A Reaction to Microsoft's New Employee Monitoring System

Job stress is a major concern for many organizations. Over the last 25 years, research has shown an imminence growth in stress-related illness across British business. Stress-related absence alone is estimated to cost the UK economy of is in excess of £ 5bn per year, while a recent report by the European Heart Journal claims that people under 50 who reported high levels of job-related stress were 70% more likely to develop heart disease than those in an unstressed job.

So, what can employers do about this problem? Microsoft has recently filed a patent for a computer system that actively seeks to monitor performance and well-being by measuring physiological factors such as heart rate, body temperature, movement, facial expressions and blood pressure. The system, Microsoft claims, could "automatically detect frustration or stress in the user" and notify management of a potential problem.

In principle, this appears to be a good idea. Of course, there have been the usual crites of a 'surveillance society' and Orwell's Big Brother ', but it is well recognized that stress reduces employee well-being and can manifest itself in physical symptoms that adversely affect an individual's ability to perform. This system, if properly implemented, could have been a valuable addition to an organization's 'stress management toolkit'.

However, it is important to take a holistic and proactive view of the situation – monitoring physiological signs of stress is only one of many approaches to stress management. Organizations should have systems in place that address the key stages in the stress journey:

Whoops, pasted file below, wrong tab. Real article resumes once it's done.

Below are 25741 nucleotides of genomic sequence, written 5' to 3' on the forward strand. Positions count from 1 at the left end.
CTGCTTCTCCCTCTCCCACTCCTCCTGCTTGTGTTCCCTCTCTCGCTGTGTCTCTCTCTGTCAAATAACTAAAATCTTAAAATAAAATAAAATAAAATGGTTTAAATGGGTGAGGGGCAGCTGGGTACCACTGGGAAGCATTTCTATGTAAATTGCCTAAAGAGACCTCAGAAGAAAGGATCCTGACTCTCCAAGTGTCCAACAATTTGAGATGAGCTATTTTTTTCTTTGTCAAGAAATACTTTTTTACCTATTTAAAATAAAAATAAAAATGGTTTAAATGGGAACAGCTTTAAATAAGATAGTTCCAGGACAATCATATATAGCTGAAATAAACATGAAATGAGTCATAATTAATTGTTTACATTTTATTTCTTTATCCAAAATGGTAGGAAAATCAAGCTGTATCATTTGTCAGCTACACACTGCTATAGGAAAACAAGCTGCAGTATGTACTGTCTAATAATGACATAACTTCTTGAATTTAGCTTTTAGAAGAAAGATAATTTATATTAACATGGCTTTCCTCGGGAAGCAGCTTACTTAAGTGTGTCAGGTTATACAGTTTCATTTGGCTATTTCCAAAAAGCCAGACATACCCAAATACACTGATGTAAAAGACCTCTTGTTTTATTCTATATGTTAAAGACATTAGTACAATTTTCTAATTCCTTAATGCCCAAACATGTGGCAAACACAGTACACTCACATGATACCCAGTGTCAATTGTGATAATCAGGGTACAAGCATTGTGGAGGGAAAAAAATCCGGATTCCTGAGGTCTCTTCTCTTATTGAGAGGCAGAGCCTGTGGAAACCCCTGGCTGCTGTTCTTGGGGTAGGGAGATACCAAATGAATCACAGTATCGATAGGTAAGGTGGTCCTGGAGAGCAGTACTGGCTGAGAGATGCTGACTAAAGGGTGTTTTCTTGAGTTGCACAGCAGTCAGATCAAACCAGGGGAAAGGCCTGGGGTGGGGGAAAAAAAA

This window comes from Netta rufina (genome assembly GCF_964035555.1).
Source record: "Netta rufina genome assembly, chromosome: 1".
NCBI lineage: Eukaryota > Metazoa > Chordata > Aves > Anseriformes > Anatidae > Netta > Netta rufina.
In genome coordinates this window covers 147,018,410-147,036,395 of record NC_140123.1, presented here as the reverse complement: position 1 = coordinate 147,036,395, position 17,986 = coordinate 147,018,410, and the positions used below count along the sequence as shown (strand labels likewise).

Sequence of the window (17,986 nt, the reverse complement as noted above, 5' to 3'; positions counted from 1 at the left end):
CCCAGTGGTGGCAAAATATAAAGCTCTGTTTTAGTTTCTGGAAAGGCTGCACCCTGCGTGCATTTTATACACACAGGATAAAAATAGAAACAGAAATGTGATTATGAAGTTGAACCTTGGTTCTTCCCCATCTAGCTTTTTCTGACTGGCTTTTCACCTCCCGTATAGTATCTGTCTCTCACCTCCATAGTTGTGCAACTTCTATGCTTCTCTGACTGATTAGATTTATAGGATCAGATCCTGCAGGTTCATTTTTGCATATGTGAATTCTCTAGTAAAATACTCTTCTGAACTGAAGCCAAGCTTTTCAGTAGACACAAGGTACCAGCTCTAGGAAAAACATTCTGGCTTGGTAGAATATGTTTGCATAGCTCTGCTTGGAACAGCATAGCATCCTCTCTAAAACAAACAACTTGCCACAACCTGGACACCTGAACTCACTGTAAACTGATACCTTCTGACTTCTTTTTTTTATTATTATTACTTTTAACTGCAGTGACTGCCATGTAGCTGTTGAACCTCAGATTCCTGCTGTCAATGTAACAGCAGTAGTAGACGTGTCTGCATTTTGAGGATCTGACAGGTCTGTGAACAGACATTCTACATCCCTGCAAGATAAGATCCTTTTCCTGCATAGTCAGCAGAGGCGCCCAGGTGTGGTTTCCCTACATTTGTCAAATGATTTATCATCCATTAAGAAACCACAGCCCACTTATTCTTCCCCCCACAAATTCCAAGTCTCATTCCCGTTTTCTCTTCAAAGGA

a) Prevention : Studies have shown that nearly a quarter of variance in job performance can be attributed to how happy and positive your employees feel. Applying the principles of positive psychology – ie focusing on promoting mental 'wellness' as opposed to addressing mental 'illness' – allows for a preemptive strike on the causes of unhappiness and stress before they can manifest themselves.

b) Detection : Used alongside engagement surveys and employee well-being audits, Microsoft's new system could have been a positive addition to an organization's ability to identify job stressors and stress reactions. If identified early enough, the organization could implement global or local changes to remove the factors that cause stress before they get too serious.

c) Treatment and Rehabilitation : What is one person's healthy pressure can be another person's source of burn-out. It is inevitable that, even with the implementation of preventive action, some individuals will slip through the net and demonstrate signs of chronic stress. Interventions at an organizational level (eg improving job content, adjusting environmental factors, enhancing person-job fit) and at an individual level (eg implementing employee assistance programs, teaching coping and relaxation strategies) can help employees to overcome stress both now and in the future.

The fact is employee well-being is critical to the success of a business. Without it, the organization risks losing the very thing that makes it great – its people. Microsoft's new system does indeed raise serious questions over privacy. However, with careful and considerate implementation, this system could have been valuable addition to an organization's holistic approach to stress management.

Source by Mike Idziaszczyk

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